Life as a Grape Farmer
by Steven Tagle, Content Creator, New Agriculture for a New Generation

Meet Giorgos

Giorgos Papanastasiou, 26, was born and raised in Kavala. He studied in the School of Agriculture at Aristotle University of Thessaloniki for five years and grows table grapes with his father Dimitrios and his brother Panagiotis, 30. Together they grow two varieties of table grapes in the village of Kariani, 55 km west of Kavala: 50 acres of Thompson Seedless and 8 acres of Red Globe (which has seeds). Both varieties have good commercial value and thrive in the region.

“Since I was a child, I liked to help my father in the field. At first, it was more of a game, but as I grew older, I helped out more,” Giorgos said. “I learned the whole process of grape growing from my dad. He dreamed that I’d grow up to become a farmer like him. My brother studied business administration and then decided to become a farmer. And after finishing school, I decided to pursue grapes as well.”

Life as a Grape Farmer

Giorgos and his family prune the vineyards for 3-4 months, usually from about December or January until March. There are no leaves on the plants then, just bare branches. “From April to November, there’s lots of work to do in the fields,” Giorgos said. They top and de-leaf the vines and spray plant medicine and fertilizer. The fruit starts to appear in May. They harvest the Thompson Seedless grapes in August and September and the Red Globe grapes in October. With 20 people working together, it takes 10 days to harvest all the grapes. Each acre yields approximately three tons of grapes.

Table grapes grow close to the ground and are highly susceptible to fungi when it rains or when there’s moisture. Last summer was very difficult for the grapes since it rained a lot in June and July. Giorgos wrapped the plants in plastic nylon and gave them medicine to protect them. He fears that due to climate change, the difficulties that the crops face in the future will surely increase.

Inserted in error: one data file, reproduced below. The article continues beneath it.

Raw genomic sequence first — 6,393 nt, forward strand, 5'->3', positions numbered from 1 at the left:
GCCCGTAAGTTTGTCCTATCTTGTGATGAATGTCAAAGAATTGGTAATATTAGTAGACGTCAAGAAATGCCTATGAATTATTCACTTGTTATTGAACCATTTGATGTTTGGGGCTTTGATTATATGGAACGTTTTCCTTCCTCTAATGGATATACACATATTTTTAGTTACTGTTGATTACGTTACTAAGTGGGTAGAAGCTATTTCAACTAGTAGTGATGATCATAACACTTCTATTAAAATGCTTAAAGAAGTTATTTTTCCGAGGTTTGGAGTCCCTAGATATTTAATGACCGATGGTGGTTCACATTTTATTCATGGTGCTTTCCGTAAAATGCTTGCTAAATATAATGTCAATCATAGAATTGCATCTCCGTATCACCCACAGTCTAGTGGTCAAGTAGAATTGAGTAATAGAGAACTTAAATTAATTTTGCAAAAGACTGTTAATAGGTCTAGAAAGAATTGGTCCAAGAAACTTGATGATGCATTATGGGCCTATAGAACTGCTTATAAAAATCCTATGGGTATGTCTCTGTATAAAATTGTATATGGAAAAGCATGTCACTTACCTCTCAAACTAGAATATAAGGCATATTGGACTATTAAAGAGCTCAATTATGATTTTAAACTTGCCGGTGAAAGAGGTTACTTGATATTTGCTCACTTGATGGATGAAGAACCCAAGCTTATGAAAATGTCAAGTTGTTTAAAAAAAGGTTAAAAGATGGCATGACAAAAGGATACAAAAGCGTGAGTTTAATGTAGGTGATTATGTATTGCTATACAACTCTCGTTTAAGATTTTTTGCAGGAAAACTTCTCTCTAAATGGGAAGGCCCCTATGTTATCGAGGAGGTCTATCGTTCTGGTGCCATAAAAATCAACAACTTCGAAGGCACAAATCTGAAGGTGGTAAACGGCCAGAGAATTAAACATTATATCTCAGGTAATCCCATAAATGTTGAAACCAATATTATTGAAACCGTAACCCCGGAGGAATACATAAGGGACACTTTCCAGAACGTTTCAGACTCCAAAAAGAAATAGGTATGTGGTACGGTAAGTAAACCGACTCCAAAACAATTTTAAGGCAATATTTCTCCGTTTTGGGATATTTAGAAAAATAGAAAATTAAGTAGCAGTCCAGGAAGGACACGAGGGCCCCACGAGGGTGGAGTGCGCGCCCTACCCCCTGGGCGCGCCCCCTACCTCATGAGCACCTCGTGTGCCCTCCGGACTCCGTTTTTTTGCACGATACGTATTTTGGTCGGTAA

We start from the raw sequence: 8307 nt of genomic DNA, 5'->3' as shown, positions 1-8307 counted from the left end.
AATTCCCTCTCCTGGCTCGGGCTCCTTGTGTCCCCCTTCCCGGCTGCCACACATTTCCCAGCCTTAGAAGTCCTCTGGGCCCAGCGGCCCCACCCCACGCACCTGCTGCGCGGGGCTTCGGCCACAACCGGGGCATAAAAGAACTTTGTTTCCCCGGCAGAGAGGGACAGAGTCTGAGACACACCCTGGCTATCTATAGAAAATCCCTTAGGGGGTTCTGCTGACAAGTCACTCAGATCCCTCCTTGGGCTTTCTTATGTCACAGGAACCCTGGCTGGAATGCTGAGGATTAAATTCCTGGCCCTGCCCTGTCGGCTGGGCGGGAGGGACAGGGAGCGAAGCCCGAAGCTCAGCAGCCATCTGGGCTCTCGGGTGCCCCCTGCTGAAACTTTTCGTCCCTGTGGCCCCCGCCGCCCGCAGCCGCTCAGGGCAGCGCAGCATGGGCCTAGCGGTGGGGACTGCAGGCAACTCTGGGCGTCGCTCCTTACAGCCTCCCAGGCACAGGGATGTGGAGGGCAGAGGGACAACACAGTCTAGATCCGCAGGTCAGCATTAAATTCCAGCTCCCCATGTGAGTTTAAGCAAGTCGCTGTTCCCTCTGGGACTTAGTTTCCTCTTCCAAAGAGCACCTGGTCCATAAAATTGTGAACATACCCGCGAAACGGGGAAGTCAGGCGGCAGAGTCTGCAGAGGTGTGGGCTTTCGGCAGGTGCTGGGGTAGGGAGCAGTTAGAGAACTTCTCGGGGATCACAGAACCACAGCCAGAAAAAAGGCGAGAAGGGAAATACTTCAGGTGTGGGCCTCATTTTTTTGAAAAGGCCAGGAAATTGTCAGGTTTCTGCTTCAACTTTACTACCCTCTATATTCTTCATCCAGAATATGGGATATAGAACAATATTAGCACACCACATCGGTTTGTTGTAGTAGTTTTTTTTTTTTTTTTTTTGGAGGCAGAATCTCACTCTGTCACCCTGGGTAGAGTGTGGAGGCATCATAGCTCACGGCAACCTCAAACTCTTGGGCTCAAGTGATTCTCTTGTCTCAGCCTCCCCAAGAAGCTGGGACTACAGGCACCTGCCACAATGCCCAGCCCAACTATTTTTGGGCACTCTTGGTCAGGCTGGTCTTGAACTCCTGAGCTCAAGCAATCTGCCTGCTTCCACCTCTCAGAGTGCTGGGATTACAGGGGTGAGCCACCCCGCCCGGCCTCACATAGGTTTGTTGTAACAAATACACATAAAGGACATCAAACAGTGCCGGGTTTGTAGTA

Collaborating with Other Grape Producers from the Small Farm Adoption Program

Giorgos was one of the grape producers selected by NANG to participate in its two-year Farm Small Farm Adoption Program. Other grape producers come from Kavala, Kilkis, Pella, and Katerini. They grow different varieties of grapes like Vitoria, Italia, and Crimson Seedless, which have different allergies and symptoms, as well as different harvest times because of their different climates.

By collaborating with the other producers, Giorgos has learned from their experiences. “We help each other by sharing advice and deciding how much to sell for,” he said. “We all sell for the same price.” Exporters sell the grapes in Greece and abroad in England, Germany, and Ukraine. “The price that exporters are willing to pay depends on two factors,” Giorgos said. “First, do we have better grapes than other countries like Spain? And second, what is the demand for grapes this year?” The prices change every year, depending on consumers. Last year, Giorgos sold the Thompson Seedless at 0.90 euro per kilo and the Red Globe at 0.60 euro per kilo. He’s eager to continue studying the grapes and refining his farming practices. “With the right combination of pesticides and fertilizers, Ι can improve the product and gain a better price from the market,” he said.